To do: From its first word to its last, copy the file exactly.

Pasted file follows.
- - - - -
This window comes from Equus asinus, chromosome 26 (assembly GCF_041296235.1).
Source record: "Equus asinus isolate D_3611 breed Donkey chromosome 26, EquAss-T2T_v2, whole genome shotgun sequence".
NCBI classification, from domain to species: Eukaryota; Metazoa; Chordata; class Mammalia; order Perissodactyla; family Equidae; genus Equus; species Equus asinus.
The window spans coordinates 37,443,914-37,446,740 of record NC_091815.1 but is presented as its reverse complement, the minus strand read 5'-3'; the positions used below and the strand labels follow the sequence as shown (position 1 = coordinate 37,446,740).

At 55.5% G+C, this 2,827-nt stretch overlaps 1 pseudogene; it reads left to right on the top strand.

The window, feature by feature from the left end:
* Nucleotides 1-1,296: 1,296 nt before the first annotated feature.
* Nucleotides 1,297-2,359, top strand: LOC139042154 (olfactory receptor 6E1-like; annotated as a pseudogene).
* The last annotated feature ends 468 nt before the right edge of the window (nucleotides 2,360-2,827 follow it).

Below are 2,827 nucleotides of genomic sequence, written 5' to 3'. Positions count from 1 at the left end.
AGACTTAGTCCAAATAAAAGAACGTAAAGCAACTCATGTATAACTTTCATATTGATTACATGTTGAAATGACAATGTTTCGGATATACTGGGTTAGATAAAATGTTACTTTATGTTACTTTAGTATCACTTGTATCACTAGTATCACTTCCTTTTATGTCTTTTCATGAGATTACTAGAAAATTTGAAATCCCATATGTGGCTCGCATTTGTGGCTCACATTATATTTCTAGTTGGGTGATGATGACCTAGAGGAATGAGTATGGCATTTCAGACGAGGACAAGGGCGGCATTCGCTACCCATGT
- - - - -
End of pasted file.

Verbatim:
This window comes from Equus asinus, chromosome 26 (assembly GCF_041296235.1).
Source record: "Equus asinus isolate D_3611 breed Donkey chromosome 26, EquAss-T2T_v2, whole genome shotgun sequence".
NCBI classification, from domain to species: Eukaryota; Metazoa; Chordata; class Mammalia; order Perissodactyla; family Equidae; genus Equus; species Equus asinus.
The window spans coordinates 37,443,914-37,446,740 of record NC_091815.1 but is presented as its reverse complement, the minus strand read 5'-3'; the positions used below and the strand labels follow the sequence as shown (position 1 = coordinate 37,446,740).

At 55.5% G+C, this 2,827-nt stretch overlaps 1 pseudogene; it reads left to right on the top strand.

The window, feature by feature from the left end:
* Nucleotides 1-1,296: 1,296 nt before the first annotated feature.
* Nucleotides 1,297-2,359, top strand: LOC139042154 (olfactory receptor 6E1-like; annotated as a pseudogene).
* The last annotated feature ends 468 nt before the right edge of the window (nucleotides 2,360-2,827 follow it).

Below are 2,827 nucleotides of genomic sequence, written 5' to 3'. Positions count from 1 at the left end.
AGACTTAGTCCAAATAAAAGAACGTAAAGCAACTCATGTATAACTTTCATATTGATTACATGTTGAAATGACAATGTTTCGGATATACTGGGTTAGATAAAATGTTACTTTATGTTACTTTAGTATCACTTGTATCACTAGTATCACTTCCTTTTATGTCTTTTCATGAGATTACTAGAAAATTTGAAATCCCATATGTGGCTCGCATTTGTGGCTCACATTATATTTCTAGTTGGGTGATGATGACCTAGAGGAATGAGTATGGCATTTCAGACGAGGACAAGGGCGGCATTCGCTACCCATGT